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Saving and Making Money with Online Auctions

By Nikki Willhite

A guide to helping your budget with online auctions

I love eBay. I have never been to a public auction, but I spend a lot of time on ebay. I have been selling on eBay for a couple years now. I have also purchased a dozen or so items.

There is an incredible variety of items put up for auction on ebay. I must admit that every so often I type "grand piano" in the search box, and drool over the Steinways! These pianos usually have multiple bids on them, and sell for well over 5 figures.

Ebay is a great place to both save and make money. If you are a crafter, it is great place to sell your crafts, year round. I have sat at a craft fair all day. I about went crazy! It is so much easier just to list your items, and let the Internet do the work.

You may also have items around your home that are of value that you may wish to sell. The key to selling anything effectively is research. You need to browse around the site. See what other people are selling. Read their remarks. See how many bids they have had on their items. Track them and see if and how high they sell.

As far as buying things, you don't want to get carried away! However, there are incredible deals to be found. Try searching for things like children's clothing, toys, jewelry, collectibles, books or whatever you need.

The secret to winning auctions is to come in at the end and make your bid. See how much time is left, and then put in your bid 5 minutes beforehand.

People also do what is called "secret reserved bids". Let me give you an example. Say you were interested in a large lot of children's clothing. There is a current bid on it for $4.50. You wait until the last 5 minutes, and put in a bid of $5.00 (the next increment up). The computer tells you that you have been "outbid". This means someone else has put in a higher bid.

Every time that you put in a bid under the secret reserved price, the computer will put in the next bid for the other buyer, until the reserved price of the first bidder has been reached. If this other person has a reserved bid of $10.00, you will have to bid higher than that to beat them.

So, coming in the last 5 minutes may not be enough time if you have to keep bidding to get above a reserved bid. If you really want something, you can determine the highest amount you would be willing to pay for it and put that in. Then, if you are still outbid, you just forget it. Or you can put in a reserved bid yourself. Your bid will show as the next incremental bid, and you won't have to pay the full reserved price unless other bidders raise the price.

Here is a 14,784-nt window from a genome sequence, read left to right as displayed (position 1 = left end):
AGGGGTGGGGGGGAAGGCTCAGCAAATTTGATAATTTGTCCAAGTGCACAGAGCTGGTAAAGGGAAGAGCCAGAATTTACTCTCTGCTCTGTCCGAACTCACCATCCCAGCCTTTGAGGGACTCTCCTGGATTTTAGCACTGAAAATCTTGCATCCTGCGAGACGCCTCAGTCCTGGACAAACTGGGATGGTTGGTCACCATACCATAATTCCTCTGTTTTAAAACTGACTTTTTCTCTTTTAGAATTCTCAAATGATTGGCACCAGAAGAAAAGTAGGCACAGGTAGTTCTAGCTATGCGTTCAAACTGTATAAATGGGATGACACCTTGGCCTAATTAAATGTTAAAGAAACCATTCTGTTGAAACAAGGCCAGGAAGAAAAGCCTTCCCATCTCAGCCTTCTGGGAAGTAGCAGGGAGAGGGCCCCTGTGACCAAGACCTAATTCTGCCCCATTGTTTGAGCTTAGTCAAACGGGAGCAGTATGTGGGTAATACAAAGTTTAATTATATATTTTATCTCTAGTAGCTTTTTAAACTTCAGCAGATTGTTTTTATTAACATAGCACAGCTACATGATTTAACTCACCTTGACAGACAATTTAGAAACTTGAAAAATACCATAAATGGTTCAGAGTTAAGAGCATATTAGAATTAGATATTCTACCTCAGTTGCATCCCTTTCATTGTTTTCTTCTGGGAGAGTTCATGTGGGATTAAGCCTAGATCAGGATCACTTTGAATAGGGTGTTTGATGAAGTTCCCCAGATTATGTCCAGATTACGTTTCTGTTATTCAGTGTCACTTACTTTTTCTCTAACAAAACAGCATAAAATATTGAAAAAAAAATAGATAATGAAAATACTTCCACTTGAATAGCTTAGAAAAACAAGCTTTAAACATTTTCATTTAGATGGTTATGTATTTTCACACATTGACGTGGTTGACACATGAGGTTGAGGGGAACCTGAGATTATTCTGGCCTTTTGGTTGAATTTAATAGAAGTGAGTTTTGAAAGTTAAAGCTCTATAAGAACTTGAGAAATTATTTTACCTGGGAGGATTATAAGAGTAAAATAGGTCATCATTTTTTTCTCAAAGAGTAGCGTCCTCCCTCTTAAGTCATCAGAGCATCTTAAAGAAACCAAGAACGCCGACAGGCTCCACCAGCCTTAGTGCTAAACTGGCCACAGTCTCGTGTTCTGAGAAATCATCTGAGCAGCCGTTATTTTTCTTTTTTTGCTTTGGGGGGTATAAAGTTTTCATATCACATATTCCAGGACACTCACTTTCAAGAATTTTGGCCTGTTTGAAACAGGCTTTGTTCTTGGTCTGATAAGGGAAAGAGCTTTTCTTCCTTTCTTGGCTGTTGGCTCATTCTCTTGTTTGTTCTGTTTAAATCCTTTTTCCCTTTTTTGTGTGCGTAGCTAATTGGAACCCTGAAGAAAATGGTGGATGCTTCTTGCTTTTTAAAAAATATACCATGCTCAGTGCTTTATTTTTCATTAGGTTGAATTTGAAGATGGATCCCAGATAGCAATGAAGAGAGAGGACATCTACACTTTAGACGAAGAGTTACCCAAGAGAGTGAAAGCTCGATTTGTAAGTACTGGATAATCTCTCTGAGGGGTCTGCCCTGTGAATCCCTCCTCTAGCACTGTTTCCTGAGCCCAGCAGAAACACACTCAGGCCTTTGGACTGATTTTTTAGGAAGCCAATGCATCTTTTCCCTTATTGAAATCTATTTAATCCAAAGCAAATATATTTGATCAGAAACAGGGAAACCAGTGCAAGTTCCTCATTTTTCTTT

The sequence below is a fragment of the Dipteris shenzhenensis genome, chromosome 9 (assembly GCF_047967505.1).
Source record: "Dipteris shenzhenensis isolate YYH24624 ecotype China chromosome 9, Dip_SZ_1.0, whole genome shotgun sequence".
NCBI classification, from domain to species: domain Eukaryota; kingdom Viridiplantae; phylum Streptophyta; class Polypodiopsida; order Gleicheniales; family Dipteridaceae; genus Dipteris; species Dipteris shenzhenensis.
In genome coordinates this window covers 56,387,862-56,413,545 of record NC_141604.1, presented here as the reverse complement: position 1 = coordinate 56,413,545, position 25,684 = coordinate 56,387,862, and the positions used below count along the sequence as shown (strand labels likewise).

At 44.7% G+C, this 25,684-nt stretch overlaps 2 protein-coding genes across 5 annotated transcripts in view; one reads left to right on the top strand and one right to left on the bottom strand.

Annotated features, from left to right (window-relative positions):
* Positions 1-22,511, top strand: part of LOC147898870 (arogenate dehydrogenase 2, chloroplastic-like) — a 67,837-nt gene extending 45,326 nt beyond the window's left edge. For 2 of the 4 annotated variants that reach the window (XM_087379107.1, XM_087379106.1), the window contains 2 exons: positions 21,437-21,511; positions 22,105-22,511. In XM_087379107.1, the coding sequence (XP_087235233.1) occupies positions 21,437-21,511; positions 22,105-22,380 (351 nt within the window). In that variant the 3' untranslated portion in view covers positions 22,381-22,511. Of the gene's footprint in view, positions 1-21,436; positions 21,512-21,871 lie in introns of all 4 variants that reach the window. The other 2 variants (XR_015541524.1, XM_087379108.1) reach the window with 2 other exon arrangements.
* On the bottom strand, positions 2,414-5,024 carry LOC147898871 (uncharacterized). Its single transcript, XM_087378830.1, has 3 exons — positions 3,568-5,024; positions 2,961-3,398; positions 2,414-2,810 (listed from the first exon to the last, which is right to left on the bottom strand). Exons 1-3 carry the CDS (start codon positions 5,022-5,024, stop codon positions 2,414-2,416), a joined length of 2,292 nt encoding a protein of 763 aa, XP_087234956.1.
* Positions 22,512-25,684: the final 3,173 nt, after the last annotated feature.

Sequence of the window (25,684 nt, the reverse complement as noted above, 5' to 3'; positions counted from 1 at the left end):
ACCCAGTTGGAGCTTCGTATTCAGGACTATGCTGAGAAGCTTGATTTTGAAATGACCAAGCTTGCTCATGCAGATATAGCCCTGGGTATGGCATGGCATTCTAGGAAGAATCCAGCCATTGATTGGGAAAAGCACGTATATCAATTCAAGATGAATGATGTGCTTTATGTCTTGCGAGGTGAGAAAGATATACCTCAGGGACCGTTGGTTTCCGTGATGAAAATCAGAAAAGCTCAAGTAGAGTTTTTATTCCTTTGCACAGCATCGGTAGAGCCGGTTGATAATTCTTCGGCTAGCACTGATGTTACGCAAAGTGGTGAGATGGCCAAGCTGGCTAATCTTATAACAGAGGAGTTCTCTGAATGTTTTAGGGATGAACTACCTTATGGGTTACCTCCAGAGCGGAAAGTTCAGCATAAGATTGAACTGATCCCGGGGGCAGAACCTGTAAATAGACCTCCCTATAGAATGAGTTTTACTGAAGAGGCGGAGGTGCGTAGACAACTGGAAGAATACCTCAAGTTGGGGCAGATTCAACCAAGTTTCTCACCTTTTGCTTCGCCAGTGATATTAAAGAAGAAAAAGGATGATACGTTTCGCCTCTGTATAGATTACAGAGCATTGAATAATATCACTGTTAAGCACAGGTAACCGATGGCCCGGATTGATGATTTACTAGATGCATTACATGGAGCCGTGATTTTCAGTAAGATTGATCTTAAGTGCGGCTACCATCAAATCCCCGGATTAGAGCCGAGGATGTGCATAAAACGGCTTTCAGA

One thing to watch for is the postage. I never buy anything unless the seller states how much they want for the postage, or else they say "buyer to pay exact mailing charges" or something to that effect. Then, I can go to the US Post Office website and use their calculator to figure the approximate cost:

Unfortunately, most people only ship to the US, because of the costs involved.

Another type of reserved bid is set by the seller. They may list the starting price as $4.50, but if it says "reserve not yet met", this means that they have set a price that they will not sell below. Unless the bids on their item reach that price, it will not be sold.


There are several things you should always do when buying to protect yourself. One of them is to always check the feedback of the seller. It will give you the comments of other buyers. People who do business with regularity on eBay work hard to build up a positive profile. If they have a good history, you will have more confidence in the transaction.

There are also safeguards when you use ebay's checkout, and pay with a service like Paypal. I have been using paypal for a long time. It is a wonderful convenience for the sellers and buyers. You can pay with an electronic check or credit card. The seller receives the payment right away, and you receive your merchandise quickly

Sellers are protected in several ways.If a buyer refuses to follow through on the sale, eBay will contact them for you. If they still don't pay, eBay will refund your listing fee. They also take 5% of the selling price and that will be refunded also. If your item doesn't sell the first time, you can relist it, and ebay will refund the listing fee if it sells the second time.

You have access on your selling page to all the people who have bid on your item. If the winner of the auction does not follow through, you can also contact the other bidders and ask them if they would like to buy your item at the price they bid.

To Protect all Buyers  always post feedback about your transaction. When you register with ebay, you have a section called "my ebay". This is where a record of your transactions is kept, and you post your feedback.

Buyers who don't follow through receive a warning. After two warnings, they are banned from ebay.

Occasionally I have a buyer who claims to have never received their merchandise. I contact other people they have dealt with to determine their credibility. There are a few "bad seeds", but they are usually pretty discernable.

Use this tool to pick up some extra money. It can be fun, both buying and selling. Be warned, however. The average person who visits eBay spends 45 minutes there! It can take up some of your time. Have a look, and see if it might be something that will help your budget.


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